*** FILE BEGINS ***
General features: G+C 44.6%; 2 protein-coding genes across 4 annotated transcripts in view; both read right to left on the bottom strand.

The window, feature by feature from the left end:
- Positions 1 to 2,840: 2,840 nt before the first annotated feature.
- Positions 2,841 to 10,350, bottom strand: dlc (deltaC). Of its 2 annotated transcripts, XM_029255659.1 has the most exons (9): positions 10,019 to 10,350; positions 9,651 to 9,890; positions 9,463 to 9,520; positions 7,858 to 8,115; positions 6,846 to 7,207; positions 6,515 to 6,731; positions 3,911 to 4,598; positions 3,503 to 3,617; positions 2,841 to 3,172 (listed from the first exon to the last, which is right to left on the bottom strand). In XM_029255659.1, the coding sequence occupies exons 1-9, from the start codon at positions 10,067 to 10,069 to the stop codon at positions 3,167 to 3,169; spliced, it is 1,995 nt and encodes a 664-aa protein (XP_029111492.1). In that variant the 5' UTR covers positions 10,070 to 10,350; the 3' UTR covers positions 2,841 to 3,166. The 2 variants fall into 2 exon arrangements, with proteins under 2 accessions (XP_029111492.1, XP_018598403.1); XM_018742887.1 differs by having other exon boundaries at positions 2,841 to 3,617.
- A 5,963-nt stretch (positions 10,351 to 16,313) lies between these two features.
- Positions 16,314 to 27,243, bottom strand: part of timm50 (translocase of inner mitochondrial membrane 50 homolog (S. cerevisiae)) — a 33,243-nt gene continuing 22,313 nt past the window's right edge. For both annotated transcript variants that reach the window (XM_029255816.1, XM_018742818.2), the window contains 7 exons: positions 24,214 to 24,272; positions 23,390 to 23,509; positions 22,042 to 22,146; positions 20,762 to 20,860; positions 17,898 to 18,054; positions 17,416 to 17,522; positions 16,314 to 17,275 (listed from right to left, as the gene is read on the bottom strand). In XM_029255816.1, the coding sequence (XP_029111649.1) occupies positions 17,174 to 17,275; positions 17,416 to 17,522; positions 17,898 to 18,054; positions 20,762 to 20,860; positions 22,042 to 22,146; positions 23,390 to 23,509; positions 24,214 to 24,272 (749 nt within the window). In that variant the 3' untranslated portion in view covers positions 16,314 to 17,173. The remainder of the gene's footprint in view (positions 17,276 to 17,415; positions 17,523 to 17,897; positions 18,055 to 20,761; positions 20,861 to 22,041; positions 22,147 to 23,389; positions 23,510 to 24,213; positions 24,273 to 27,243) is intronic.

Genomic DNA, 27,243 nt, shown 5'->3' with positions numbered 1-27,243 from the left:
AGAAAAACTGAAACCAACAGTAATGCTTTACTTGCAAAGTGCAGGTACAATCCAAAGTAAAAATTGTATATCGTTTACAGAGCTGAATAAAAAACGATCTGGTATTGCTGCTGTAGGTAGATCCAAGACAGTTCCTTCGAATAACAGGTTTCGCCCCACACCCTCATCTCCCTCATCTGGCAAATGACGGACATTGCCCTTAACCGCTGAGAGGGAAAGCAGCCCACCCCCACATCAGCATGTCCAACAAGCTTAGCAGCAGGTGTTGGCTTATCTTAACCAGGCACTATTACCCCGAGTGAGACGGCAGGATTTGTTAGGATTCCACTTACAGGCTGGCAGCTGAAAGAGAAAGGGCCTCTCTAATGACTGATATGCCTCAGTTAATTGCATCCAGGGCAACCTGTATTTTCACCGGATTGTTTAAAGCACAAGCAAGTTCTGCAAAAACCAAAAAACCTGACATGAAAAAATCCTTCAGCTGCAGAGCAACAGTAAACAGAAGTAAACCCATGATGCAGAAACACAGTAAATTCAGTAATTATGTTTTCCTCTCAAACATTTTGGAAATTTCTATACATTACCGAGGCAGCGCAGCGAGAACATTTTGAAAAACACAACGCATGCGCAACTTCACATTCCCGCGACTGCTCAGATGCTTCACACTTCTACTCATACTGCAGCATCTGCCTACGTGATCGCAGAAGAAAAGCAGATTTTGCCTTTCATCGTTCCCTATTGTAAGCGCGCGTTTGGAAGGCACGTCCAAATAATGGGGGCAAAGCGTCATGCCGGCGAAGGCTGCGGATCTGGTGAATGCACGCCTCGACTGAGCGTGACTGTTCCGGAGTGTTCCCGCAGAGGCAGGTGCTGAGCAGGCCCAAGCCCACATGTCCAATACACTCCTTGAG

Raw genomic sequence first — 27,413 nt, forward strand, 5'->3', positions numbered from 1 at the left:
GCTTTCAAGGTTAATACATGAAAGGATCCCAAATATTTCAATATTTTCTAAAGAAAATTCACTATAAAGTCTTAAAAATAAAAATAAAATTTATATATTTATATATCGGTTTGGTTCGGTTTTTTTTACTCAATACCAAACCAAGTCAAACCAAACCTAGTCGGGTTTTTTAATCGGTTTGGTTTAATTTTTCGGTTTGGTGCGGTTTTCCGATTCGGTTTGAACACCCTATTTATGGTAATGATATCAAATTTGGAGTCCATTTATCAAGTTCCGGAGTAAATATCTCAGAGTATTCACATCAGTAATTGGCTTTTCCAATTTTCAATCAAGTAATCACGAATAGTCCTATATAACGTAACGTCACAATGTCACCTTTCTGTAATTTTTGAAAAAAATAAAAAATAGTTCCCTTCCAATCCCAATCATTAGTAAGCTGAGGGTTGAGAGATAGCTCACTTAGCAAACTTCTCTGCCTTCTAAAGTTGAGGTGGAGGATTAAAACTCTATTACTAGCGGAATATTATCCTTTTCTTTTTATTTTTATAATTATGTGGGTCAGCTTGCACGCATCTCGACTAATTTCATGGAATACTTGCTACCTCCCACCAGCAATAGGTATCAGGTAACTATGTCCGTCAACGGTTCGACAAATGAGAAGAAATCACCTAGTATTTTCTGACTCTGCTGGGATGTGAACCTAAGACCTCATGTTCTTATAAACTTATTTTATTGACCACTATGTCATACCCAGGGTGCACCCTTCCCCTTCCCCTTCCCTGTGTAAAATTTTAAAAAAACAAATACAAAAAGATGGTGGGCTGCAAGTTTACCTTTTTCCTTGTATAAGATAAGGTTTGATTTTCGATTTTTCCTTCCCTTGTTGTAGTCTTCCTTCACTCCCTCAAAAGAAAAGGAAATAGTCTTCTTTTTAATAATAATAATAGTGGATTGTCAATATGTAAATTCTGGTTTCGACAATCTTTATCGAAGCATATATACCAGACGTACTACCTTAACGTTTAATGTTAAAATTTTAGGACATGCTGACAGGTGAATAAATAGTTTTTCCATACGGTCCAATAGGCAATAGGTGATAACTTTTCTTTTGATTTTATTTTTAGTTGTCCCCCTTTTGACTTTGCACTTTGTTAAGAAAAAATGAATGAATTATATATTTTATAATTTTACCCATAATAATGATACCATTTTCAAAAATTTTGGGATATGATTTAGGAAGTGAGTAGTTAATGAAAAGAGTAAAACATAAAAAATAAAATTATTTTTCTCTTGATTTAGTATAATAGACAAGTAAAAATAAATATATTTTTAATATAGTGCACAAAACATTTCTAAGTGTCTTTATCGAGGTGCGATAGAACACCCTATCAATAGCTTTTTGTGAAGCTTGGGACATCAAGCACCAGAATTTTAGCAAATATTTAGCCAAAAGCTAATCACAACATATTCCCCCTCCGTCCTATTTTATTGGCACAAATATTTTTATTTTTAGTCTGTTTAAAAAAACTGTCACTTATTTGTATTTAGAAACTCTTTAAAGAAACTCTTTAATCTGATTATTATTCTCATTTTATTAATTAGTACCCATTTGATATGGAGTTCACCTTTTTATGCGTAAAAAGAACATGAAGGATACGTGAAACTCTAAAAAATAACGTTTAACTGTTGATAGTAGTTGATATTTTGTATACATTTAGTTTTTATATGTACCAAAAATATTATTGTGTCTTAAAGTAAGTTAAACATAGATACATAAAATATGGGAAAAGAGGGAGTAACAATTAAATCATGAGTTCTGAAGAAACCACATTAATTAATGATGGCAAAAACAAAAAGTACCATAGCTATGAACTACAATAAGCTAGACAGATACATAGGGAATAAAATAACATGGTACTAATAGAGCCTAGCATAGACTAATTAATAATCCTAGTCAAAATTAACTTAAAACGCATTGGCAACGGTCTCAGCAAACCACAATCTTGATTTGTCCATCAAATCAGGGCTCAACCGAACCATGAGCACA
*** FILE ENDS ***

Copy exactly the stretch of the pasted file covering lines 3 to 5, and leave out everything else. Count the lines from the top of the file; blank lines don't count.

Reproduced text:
- Positions 1 to 2,840: 2,840 nt before the first annotated feature.
- Positions 2,841 to 10,350, bottom strand: dlc (deltaC). Of its 2 annotated transcripts, XM_029255659.1 has the most exons (9): positions 10,019 to 10,350; positions 9,651 to 9,890; positions 9,463 to 9,520; positions 7,858 to 8,115; positions 6,846 to 7,207; positions 6,515 to 6,731; positions 3,911 to 4,598; positions 3,503 to 3,617; positions 2,841 to 3,172 (listed from the first exon to the last, which is right to left on the bottom strand). In XM_029255659.1, the coding sequence occupies exons 1-9, from the start codon at positions 10,067 to 10,069 to the stop codon at positions 3,167 to 3,169; spliced, it is 1,995 nt and encodes a 664-aa protein (XP_029111492.1). In that variant the 5' UTR covers positions 10,070 to 10,350; the 3' UTR covers positions 2,841 to 3,166. The 2 variants fall into 2 exon arrangements, with proteins under 2 accessions (XP_029111492.1, XP_018598403.1); XM_018742887.1 differs by having other exon boundaries at positions 2,841 to 3,617.
- A 5,963-nt stretch (positions 10,351 to 16,313) lies between these two features.